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This Syracuse softball player is an Olympic hopeful for Team Mexico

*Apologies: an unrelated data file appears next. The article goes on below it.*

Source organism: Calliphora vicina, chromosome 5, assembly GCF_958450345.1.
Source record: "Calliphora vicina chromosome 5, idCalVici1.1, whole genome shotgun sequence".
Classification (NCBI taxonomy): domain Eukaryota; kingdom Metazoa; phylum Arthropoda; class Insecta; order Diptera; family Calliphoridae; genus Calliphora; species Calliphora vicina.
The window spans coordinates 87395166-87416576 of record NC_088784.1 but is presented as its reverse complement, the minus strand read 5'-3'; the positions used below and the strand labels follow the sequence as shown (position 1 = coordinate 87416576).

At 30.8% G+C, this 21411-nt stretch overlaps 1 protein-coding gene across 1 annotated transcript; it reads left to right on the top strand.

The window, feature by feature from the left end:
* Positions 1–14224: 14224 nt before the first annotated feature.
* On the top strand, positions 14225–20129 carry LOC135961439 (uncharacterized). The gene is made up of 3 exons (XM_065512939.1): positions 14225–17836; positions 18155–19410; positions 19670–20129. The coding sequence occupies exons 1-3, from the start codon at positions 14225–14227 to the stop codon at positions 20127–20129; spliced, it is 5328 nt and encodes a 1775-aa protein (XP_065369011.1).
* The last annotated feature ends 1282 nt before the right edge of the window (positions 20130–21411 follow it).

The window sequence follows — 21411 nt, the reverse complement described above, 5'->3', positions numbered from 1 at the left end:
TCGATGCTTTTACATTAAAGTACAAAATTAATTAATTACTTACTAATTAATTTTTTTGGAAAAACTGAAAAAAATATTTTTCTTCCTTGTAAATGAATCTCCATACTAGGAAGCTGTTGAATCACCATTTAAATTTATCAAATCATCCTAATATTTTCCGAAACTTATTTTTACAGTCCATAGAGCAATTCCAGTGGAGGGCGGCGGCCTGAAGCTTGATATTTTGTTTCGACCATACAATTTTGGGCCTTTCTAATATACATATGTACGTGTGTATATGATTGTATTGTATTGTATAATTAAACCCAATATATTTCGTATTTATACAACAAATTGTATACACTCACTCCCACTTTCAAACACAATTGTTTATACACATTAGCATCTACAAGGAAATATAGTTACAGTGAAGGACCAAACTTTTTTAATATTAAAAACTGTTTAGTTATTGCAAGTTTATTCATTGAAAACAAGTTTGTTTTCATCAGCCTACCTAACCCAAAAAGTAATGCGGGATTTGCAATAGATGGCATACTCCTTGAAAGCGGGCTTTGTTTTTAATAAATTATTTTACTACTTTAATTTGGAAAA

first_imgOne day last year, Lailoni Mayfield walked into a Walmart near campus. She asked an employee where the chips were located in the store. “They told me to check the international food aisle,” Mayfield said. “That just really caught me off guard.”The subtle discriminatory comment struck Mayfield. Growing up in Cerritos, California, near Los Angeles, she said she was exposed to multiple cultures. Mayfield said that when she travels, she feels unwelcome only occasionally. Mayfield, a sophomore in Syracuse University’s College of Arts & Sciences, moved across the country last fall to start college. She was homesick. She missed her family and the place where she grew up. Returning home during winter break rejuvenated her, she said. Mayfield started in 31 of the 37 games she played in as a freshman on the SU softball team. In July, the sophomore tried out for the Mexican National Team. There were 80 high school and college players there for only a few spots. At the end of the eight-hour tryout, Mayfield was the only one selected for the team. She spent a week representing her country. AdvertisementThis is placeholder text“When I played for Team Mexico, we were looked at as the team that didn’t have a lot of money.” Mayfield said. “Yes, we don’t have a lot of money. But it was the first time I got looked at as, you know, less in a way.”Mayfield’s Mexican roots can be traced back to her mother, Miriam, and her grandparents. Her mother was born in Guadalajara, Mexico, a six-hour drive from Mexico City. Miriam migrated with her parents to the United States when she was 18 months old. Mayfield said the transition to the U.S. from Mexico proved so difficult for her grandparents that it resulted in a divorce. In September 1999, two decades later, Mayfield was born. Miriam was 21 years old. “For me, it’s immense pride when I think that I could have become a statistic,” Miriam said. “I wasn’t married with her dad. She’s doing 10,000 times better than I was.”Mayfield is a first-generation college student. When she played on the Mexican National Team, her mother said, that symbolized her growing connection to her Mexican roots. Mayfield said she wants to grow closer to her heritage, and playing for Team Mexico next summer will help her achieve that goal. She said she wants to play in the 2020 Summer Olympics in Tokyo.“To wear that Mexican jersey is such a moment of pride for me and my family,” Miriam said. “She is an American-born athlete who still recognizes that she is Mexican. That’s a wonderful thing.”Mayfield is part Mexican and Filipino. She does not speak fluent Spanish — she spoke English throughout her formative years. Spanish was her first language because it’s how she communicated with her Mexican grandparents, who spoke Spanish with her. Now, she’s almost two and a half semesters through her college career at SU. She knows there “aren’t a lot of Mexicans here at all.”“It would be nice if Syracuse recruited more Mexicans to the school,” Mayfield said.Dr. Richard E. Lapchick, president of The Institute for Sport and Social Justice, said there is a “very small percentage” of college athletes, coaches, administrators and athletic directors who are Latino. “There’s not much of an expectation to have a large percentage of Latinos in Division I,” Lapchick said.Laura Angle | Digital Design EditorEarly this year, his Institute for Diversity and Ethics in Sport released the 2017 College Sport Racial and Gender Report Card. Of the total male student-athlete population across Divisions I, II and III in the 2016-17 academic year, Latinos represented 5.7 percent. Of the total female student-athletes across all divisions, Latinas represented 5.2 percent. “Whenever a coach of color is hired, any student athlete of color will feel the process of inclusion is opening,” he said. “There has to be a diverse pool of candidates mandated by the NCAA or the university itself to better foster inclusivity in college athletics.” To continually embrace her heritage, Mayfield said she puts her family and Christianity at the forefront. Every night, she talks with her mother over FaceTime. She helps her younger brother, Nathan, on his homework and baseball swing. She attends North Central Church on Buckley Road in Syracuse. She has the app, “Sprinkle of Jesus,” with the long-term vision that she can “use religion to positively impact the world.”Moving forward, Mayfield said she plans to get dual citizenship — the U.S. and Mexico — so that she can travel to compete for Team Mexico. “I pray for her every night,” Miriam said. “When we FaceTime at the end of the day, we focus on the positive thing that happened that day. I tell her to think back to her 9-year-old-self and what she was dreaming about then. She’s living it now.” Comments Published on September 20, 2018 at 12:45 am Contact Matthew: mguti100@syr.edu | @MatthewGut21 Facebook Twitter Google+last_img read more